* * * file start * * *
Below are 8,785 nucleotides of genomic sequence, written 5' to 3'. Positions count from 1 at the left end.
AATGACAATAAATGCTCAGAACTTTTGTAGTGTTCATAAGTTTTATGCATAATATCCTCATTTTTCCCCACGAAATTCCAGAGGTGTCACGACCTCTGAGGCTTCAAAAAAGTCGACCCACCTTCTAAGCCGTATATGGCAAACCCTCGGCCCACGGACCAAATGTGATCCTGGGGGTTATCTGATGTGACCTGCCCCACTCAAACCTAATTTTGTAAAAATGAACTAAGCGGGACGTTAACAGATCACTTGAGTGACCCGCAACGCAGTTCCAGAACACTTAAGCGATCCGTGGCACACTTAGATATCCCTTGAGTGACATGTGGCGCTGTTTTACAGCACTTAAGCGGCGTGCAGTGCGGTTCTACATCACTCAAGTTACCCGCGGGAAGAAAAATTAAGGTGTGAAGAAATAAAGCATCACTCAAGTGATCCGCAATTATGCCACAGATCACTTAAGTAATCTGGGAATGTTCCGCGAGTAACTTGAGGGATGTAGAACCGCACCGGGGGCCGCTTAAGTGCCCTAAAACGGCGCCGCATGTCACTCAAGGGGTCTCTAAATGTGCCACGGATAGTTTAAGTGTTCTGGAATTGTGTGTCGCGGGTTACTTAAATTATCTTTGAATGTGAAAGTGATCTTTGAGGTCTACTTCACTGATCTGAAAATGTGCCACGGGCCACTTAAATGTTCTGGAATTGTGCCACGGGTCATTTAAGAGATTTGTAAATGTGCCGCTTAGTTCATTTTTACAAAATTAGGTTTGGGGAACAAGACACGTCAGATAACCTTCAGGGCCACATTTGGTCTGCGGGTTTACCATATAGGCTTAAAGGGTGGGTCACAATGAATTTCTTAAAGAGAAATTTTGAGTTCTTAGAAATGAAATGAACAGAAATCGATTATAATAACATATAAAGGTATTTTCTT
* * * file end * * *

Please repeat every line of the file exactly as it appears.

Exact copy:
Below are 8,785 nucleotides of genomic sequence, written 5' to 3'. Positions count from 1 at the left end.
AATGACAATAAATGCTCAGAACTTTTGTAGTGTTCATAAGTTTTATGCATAATATCCTCATTTTTCCCCACGAAATTCCAGAGGTGTCACGACCTCTGAGGCTTCAAAAAAGTCGACCCACCTTCTAAGCCGTATATGGCAAACCCTCGGCCCACGGACCAAATGTGATCCTGGGGGTTATCTGATGTGACCTGCCCCACTCAAACCTAATTTTGTAAAAATGAACTAAGCGGGACGTTAACAGATCACTTGAGTGACCCGCAACGCAGTTCCAGAACACTTAAGCGATCCGTGGCACACTTAGATATCCCTTGAGTGACATGTGGCGCTGTTTTACAGCACTTAAGCGGCGTGCAGTGCGGTTCTACATCACTCAAGTTACCCGCGGGAAGAAAAATTAAGGTGTGAAGAAATAAAGCATCACTCAAGTGATCCGCAATTATGCCACAGATCACTTAAGTAATCTGGGAATGTTCCGCGAGTAACTTGAGGGATGTAGAACCGCACCGGGGGCCGCTTAAGTGCCCTAAAACGGCGCCGCATGTCACTCAAGGGGTCTCTAAATGTGCCACGGATAGTTTAAGTGTTCTGGAATTGTGTGTCGCGGGTTACTTAAATTATCTTTGAATGTGAAAGTGATCTTTGAGGTCTACTTCACTGATCTGAAAATGTGCCACGGGCCACTTAAATGTTCTGGAATTGTGCCACGGGTCATTTAAGAGATTTGTAAATGTGCCGCTTAGTTCATTTTTACAAAATTAGGTTTGGGGAACAAGACACGTCAGATAACCTTCAGGGCCACATTTGGTCTGCGGGTTTACCATATAGGCTTAAAGGGTGGGTCACAATGAATTTCTTAAAGAGAAATTTTGAGTTCTTAGAAATGAAATGAACAGAAATCGATTATAATAACATATAAAGGTATTTTCTT